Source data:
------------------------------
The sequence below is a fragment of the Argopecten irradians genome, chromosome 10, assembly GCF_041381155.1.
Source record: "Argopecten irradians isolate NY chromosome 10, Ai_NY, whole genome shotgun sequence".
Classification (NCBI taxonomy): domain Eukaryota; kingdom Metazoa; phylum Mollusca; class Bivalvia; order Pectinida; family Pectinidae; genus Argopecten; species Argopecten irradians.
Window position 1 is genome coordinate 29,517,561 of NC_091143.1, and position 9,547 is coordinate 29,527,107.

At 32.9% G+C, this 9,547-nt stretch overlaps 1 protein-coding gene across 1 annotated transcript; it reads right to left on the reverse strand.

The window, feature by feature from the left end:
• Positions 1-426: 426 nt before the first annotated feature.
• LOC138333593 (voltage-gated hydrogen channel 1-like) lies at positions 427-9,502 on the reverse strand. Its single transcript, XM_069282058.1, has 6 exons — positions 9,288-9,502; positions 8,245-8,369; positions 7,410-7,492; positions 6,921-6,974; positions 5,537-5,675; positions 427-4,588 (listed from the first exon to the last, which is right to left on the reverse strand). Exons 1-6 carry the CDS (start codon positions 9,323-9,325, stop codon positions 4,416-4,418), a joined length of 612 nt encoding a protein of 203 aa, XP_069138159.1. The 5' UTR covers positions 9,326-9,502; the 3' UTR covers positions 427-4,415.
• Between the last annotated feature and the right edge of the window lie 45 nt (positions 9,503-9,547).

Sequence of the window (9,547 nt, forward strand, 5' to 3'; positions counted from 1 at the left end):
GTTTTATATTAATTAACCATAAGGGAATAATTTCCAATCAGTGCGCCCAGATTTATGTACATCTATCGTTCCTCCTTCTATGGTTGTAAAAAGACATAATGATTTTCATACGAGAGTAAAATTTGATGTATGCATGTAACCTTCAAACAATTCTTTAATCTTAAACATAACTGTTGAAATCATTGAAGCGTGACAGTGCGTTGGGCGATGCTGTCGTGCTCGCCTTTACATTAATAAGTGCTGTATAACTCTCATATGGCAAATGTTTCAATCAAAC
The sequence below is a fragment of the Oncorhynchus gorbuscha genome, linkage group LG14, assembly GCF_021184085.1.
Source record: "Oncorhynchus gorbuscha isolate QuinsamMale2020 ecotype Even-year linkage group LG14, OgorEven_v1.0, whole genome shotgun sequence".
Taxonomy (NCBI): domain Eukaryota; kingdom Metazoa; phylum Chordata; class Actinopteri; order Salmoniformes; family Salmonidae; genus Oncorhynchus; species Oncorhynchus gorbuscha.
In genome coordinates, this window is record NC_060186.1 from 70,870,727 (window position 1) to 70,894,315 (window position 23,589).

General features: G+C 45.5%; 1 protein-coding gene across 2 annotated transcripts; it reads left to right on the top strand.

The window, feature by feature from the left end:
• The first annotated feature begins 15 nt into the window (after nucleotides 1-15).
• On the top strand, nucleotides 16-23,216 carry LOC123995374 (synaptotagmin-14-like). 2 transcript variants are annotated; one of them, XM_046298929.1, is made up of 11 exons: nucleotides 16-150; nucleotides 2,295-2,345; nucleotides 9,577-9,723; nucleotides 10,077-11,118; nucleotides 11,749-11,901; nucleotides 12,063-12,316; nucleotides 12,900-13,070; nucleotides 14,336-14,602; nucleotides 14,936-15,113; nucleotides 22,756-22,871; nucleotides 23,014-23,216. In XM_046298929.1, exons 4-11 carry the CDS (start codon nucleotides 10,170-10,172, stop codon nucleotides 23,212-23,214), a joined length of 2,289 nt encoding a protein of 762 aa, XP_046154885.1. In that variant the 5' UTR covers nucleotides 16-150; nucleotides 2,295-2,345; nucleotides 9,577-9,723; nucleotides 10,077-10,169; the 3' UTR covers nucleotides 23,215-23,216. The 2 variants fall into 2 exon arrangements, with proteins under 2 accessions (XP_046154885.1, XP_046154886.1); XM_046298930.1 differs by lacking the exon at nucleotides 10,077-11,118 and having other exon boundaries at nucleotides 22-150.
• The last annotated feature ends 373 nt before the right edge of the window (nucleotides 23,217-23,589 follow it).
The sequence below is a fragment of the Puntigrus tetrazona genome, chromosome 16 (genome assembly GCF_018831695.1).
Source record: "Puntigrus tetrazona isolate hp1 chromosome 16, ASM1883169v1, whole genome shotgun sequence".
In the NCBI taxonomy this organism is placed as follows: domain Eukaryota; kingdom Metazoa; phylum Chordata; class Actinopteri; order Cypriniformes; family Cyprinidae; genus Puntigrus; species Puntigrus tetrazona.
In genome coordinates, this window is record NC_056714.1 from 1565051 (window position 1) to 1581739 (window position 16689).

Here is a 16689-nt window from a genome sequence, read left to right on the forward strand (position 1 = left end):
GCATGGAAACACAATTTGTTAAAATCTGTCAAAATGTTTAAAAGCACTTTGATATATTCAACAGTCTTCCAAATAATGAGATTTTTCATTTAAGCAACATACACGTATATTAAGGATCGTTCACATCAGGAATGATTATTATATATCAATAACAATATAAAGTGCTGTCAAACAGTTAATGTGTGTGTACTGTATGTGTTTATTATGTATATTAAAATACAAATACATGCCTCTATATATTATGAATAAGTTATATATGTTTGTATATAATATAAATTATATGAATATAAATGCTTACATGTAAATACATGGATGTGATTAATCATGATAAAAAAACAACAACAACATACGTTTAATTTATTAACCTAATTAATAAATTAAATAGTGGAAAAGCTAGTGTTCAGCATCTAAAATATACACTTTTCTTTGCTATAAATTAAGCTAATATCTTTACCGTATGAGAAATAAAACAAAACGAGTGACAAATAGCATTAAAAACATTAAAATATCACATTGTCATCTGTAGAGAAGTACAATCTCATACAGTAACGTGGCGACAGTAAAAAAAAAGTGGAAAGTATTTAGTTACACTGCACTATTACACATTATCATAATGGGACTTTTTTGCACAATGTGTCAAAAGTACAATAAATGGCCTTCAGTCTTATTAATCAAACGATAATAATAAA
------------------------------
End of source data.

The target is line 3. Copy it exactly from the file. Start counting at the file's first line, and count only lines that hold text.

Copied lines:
Classification (NCBI taxonomy): domain Eukaryota; kingdom Metazoa; phylum Mollusca; class Bivalvia; order Pectinida; family Pectinidae; genus Argopecten; species Argopecten irradians.